Canadian Price Indexes Increase in January

Increases in the Industrial Product Price Index and Raw Materials Price Index driven by a rebound in petroleum prices during the month.

Canada’s Industrial Product Price Index (IPPI) and the Raw Materials Price Index (RMPI) rose in January, led by a rebound in petroleum prices. The IPPI posted a 0.3% gain, larger than the 0.1% increase in December and smaller than the 1.0% increase in November. It was the third consecutive monthly advance of the IPPI. The RMPI rose 3.3% during the month.

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Petroleum and coal prices rebounded 4.4%, after declining 1.4% in December. Higher prices in this commodity group were the biggest contributor to the IPPI increase, followed by primary metal products (+1.7%).

Excluding petroleum and coal prices, the IPPI edged down 0.1% after two consecutive monthly gains. The increase in primary metal products was offset mainly by a decline in motor vehicles and other transportation equipment (-0.7%). The 1.1% appreciation of the Canadian dollar against the US dollar contributed to a price decrease for a number of products, including motor vehicles.

Some Canadian producers who export their products to the United States are generally paid in prices set in US dollars. Consequently, the strength of the Canadian dollar in relation to the US dollar had the effect of reducing the corresponding prices in Canadian dollars. If the exchange rate used to convert these prices had remained unchanged, the IPPI would have risen 0.6% instead of 0.3%.

12-month change
The IPPI was down 0.3% in January compared with the same month a year earlier. The index has been posting consecutive year-over-year decreases since March 2009. The largest of those declines occurred in July 2009 (-7.1%).

Over the last 12 months, the IPPI was pulled down primarily by lower prices for motor vehicles and other transportation equipment (-9.5%). Also contributing to the decline, but to a lesser extent, were pulp and paper products (-9.9%), electrical and communication products (-5.5%), metal fabricated products (-5.3%) and machinery and equipment (-4.1%).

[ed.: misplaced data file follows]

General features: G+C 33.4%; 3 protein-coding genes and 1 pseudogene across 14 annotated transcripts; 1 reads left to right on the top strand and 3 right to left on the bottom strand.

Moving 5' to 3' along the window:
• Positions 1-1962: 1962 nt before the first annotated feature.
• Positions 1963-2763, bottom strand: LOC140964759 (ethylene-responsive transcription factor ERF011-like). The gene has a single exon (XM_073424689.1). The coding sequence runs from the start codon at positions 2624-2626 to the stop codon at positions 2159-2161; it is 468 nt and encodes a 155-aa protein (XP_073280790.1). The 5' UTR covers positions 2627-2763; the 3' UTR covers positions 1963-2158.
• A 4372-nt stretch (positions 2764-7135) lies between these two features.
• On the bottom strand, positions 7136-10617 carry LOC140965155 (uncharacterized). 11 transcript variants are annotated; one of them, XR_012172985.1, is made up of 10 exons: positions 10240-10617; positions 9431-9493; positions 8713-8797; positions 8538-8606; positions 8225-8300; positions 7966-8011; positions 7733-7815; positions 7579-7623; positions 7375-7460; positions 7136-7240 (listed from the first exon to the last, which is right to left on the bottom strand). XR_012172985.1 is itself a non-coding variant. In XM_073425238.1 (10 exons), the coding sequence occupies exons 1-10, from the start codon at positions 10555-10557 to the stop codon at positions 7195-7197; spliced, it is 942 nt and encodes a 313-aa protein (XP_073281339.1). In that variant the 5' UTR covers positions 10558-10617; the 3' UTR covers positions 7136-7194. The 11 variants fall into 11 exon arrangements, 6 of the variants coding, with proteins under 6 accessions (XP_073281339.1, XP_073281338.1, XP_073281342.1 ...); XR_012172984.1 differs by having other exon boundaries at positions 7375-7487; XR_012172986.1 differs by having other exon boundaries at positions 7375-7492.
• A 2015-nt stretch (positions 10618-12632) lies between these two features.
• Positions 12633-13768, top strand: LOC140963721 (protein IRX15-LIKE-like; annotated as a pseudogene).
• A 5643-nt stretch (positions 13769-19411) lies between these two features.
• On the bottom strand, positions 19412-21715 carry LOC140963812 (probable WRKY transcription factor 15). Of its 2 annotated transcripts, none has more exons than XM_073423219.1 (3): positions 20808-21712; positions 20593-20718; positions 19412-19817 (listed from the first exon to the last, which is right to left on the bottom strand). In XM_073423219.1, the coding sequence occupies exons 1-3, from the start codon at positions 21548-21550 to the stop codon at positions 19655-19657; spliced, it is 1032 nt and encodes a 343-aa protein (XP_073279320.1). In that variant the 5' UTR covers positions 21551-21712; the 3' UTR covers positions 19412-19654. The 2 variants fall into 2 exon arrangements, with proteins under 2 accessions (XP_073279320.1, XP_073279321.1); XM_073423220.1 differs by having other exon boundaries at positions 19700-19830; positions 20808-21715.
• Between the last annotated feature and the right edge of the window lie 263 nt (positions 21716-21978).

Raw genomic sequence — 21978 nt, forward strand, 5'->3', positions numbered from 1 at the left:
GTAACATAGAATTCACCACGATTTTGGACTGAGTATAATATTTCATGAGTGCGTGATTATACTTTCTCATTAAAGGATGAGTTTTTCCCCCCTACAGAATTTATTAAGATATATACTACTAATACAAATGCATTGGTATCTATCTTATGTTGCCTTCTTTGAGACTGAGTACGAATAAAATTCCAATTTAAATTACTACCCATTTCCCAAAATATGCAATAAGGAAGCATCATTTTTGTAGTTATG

On the other hand, rising prices for petroleum and coal products (+28.4%) and primary metal products (+13.4%) moderated the year-over-year decline in the IPPI.

Between January 2009 and January 2010, prices for products excluding petroleum and coal were down 2.8%, the same rate as the year-over-year decline registered in December. It is the eighth consecutive decrease for this group of products.

Since January 2009, the Canadian dollar has gained 17.6% in value against its US counterpart, and, if the direct effect of the exchange rate had been excluded, the IPPI would have risen 3.6% instead of declining 0.3%.

Raw Materials Price Index
The RMPI rebounded 3.3% in January, after a 1.7% decline in December, continuing the upward trend that began in January 2009. The index was pushed up by rising prices for mineral fuels, particularly crude oil (+5.6%). Crude oil prices had dropped 4.9% in December.

Prices for non-ferrous metals and animals and animal products made smaller contributions to the January increase of the RMPI. Non-ferrous metals registered a sixth consecutive increase. Apart from declines for radioactive concentrates and precious metals, prices for non-ferrous metals were driven higher by strong demand. In particular, copper concentrates (+6.0%), zinc concentrates (+3.0%) and nickel concentrates (+6.9%) were the biggest factors driving the increase in non-ferrous metals prices.

Excluding mineral fuels, the RMPI posted a 1.2% gain in January, nearly the same as December’s advance (+1.1%), and continued the upward trend that prevailed throughout 2009.

From January 2009 to January 2010, raw materials prices jumped 29.3% as a result of sharply higher prices for mineral fuels (+62.3%) and non-ferrous metals (+39.6%). All other groups posted declines.

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